What is Occupational Therapy?

Once a person enters the world of caring for older adults—either through their work in senior care or as an advocate for a family member or friend who is navigating the health care system—they quickly become familiar with the term Activities of Daily Living. Commonly known as ADLs, these actions that include walking, feeding, bathing, toileting, and maintaining personal hygiene are things we all do every day to live independently.

Perhaps lesser known, but equally important in terms of maintaining independence as we get older are IADLs.  These Instrumental Activities of Daily Living may not be things we all do every single day, but the ability to complete these tasks goes a long way towards an improved quality of life. Conversely, the inability to perform IADLs on a consistent basis can be a major obstacle towards returning home after an injury or extended illness.

The Occupation of Living

Occupational Therapy (OT) uses science to focus on ADLs and IADLs that allow people to live safely and confidently at home. Taryn Bonke, a certified occupational therapy assistant at St. John’s, calls it the “occupation of living,” particularly if an injury or loss of function is likely to create new challenges at home.

The occupational therapy team at St. John’s Rehabilitation Center

In the period of time that rehabilitation guests spend at St. John’s, occupational therapy professionals work side-by-side with them to ensure that they will be able to perform necessary tasks upon returning to their homes at the time of discharge. IADLs like meal preparation, laundry, and accessing transportation must be accounted for prior to discharge, and occupational therapy professionals are problem-solvers who think ahead to show guests what life at home will look like. “We tell people — ‘let’s figure out a new way of doing this,’” says Bonke when describing how the OT team prepares guests for their “new normal” following their rehabilitation and to promote continued recovery.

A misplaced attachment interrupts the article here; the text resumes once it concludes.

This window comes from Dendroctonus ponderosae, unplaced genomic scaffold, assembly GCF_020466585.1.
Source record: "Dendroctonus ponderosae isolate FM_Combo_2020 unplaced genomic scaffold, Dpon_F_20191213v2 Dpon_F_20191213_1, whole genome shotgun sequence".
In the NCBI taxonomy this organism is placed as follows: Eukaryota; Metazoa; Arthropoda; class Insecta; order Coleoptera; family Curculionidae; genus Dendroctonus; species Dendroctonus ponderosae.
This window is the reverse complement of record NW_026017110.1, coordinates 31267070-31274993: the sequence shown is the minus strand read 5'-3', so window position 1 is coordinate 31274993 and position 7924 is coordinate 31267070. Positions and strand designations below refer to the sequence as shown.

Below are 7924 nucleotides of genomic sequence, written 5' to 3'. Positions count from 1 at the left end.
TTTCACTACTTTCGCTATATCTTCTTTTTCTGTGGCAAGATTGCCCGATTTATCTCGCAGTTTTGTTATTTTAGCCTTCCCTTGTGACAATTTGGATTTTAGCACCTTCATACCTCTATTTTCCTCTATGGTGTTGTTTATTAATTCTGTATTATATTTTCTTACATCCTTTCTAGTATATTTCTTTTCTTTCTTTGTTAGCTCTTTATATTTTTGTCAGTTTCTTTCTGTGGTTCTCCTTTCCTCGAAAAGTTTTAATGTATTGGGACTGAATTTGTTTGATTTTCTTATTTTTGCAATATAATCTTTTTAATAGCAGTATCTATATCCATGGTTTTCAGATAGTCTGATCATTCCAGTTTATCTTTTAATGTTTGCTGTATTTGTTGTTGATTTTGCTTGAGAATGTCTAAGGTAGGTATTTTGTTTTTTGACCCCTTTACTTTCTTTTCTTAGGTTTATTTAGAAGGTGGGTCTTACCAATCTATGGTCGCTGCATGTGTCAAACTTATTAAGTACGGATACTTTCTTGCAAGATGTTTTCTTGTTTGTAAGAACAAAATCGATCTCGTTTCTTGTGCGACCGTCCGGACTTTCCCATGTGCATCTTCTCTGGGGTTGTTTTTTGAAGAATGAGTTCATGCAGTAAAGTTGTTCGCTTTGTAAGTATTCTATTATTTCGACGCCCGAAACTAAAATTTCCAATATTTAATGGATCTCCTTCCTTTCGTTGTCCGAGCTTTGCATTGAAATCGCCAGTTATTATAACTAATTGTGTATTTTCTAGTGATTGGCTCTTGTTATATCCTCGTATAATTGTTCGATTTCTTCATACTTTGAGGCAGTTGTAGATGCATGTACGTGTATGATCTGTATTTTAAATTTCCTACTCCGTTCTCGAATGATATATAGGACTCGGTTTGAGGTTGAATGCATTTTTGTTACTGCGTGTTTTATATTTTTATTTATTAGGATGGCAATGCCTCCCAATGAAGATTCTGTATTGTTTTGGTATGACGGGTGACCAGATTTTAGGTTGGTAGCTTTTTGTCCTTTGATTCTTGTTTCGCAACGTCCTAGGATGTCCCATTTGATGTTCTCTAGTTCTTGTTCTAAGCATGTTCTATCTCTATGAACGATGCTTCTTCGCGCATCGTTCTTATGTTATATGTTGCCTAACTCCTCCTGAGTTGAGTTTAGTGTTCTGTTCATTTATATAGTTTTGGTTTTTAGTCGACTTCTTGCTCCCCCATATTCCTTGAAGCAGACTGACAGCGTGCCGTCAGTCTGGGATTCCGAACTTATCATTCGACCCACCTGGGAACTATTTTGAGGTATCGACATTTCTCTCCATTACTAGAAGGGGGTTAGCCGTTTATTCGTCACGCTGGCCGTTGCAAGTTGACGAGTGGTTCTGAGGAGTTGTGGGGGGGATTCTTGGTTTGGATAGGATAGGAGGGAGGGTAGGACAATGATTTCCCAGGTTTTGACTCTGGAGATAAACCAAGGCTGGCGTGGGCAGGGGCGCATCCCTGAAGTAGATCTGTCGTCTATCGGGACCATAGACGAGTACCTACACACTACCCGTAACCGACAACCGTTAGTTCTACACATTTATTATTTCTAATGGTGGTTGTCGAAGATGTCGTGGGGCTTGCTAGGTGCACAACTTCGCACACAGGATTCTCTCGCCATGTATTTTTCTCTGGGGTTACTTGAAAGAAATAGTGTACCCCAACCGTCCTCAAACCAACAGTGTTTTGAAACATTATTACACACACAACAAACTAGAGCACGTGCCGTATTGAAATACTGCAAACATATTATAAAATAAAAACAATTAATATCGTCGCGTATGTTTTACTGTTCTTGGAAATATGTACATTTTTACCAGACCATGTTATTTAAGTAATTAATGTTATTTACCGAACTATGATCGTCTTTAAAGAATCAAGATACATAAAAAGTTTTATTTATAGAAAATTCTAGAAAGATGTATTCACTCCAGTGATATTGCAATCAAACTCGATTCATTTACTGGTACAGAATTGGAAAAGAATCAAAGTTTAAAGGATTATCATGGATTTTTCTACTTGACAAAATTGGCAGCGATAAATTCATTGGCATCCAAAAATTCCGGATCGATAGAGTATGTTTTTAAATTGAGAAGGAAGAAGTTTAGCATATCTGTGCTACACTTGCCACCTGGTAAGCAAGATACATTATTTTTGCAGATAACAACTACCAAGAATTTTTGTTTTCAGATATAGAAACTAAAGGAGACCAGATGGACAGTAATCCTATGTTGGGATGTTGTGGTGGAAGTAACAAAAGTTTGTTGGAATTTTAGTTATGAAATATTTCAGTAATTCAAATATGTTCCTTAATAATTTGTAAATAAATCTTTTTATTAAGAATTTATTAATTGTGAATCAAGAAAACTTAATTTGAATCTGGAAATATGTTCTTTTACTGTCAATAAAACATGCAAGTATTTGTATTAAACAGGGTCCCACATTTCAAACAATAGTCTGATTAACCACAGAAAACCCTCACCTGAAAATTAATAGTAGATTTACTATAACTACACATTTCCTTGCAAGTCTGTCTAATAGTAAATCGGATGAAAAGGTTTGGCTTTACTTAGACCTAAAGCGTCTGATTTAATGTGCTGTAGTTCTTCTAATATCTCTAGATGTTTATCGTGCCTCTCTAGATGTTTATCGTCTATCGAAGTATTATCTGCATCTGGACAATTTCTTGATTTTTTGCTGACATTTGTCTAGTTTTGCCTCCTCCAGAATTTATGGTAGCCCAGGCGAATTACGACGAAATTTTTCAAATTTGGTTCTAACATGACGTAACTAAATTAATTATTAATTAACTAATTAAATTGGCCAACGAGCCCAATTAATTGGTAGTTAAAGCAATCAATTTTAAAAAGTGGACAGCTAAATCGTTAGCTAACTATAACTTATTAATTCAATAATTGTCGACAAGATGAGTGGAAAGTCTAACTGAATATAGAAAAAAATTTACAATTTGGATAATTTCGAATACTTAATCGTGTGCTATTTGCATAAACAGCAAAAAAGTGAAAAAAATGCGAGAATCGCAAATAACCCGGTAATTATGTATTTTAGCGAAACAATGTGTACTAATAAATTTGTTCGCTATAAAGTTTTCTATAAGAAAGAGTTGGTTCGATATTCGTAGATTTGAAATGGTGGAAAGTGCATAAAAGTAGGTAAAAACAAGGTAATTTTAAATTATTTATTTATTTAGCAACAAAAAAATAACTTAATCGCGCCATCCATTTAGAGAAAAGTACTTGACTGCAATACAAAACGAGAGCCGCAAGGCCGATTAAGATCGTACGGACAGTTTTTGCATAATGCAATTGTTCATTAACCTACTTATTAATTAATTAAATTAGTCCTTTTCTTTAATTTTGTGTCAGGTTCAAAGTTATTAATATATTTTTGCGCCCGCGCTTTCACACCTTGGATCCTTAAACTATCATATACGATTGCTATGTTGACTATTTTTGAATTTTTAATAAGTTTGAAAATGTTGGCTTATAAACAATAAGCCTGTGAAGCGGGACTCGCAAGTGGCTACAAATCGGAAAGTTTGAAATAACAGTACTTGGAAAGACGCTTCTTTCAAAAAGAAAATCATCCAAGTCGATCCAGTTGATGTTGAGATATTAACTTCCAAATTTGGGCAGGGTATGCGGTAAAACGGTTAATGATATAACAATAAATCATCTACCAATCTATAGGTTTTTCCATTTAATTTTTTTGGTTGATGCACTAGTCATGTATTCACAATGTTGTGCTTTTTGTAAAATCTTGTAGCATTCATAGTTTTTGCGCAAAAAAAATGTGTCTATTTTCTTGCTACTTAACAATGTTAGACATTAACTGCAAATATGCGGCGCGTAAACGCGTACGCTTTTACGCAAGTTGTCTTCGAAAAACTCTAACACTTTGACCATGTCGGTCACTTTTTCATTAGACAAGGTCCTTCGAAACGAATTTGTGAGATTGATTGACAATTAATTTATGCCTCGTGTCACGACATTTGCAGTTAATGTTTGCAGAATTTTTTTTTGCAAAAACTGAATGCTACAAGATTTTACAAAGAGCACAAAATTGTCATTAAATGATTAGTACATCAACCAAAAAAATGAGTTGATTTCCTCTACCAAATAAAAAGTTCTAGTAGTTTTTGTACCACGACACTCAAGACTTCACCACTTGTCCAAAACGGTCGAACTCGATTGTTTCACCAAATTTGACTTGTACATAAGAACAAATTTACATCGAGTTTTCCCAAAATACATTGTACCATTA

A Multidisciplinary Therapy Experience

Occupational therapy assistant Karen Schillinger leads a rehab guest through meal preparation in the OT apartment.

“We take therapy to a higher level,” says occupational therapist Dylan Power. At St. John’s Rehabilitation Center, occupational therapy partners with physical therapy, speech therapy, nursing, and other disciplines to ensure that guests benefit from a holistic approach to their recovery. “There is lots of crossover between what we do and what PT (physical therapy) and speech therapy do,” explains Power. “We all work together.”

Whether the setting is at a rehabilitation guest’s bedside or in the newly renovated OT apartment, occupational therapy helps identify a person’s abilities and limitations while keeping their desired discharge environment in mind. OT makes up an important part of the care team, working in tandem with other disciplines to ensure ADLs and IADLs are completed successfully and fostering a safe discharge back to an independent lifestyle.

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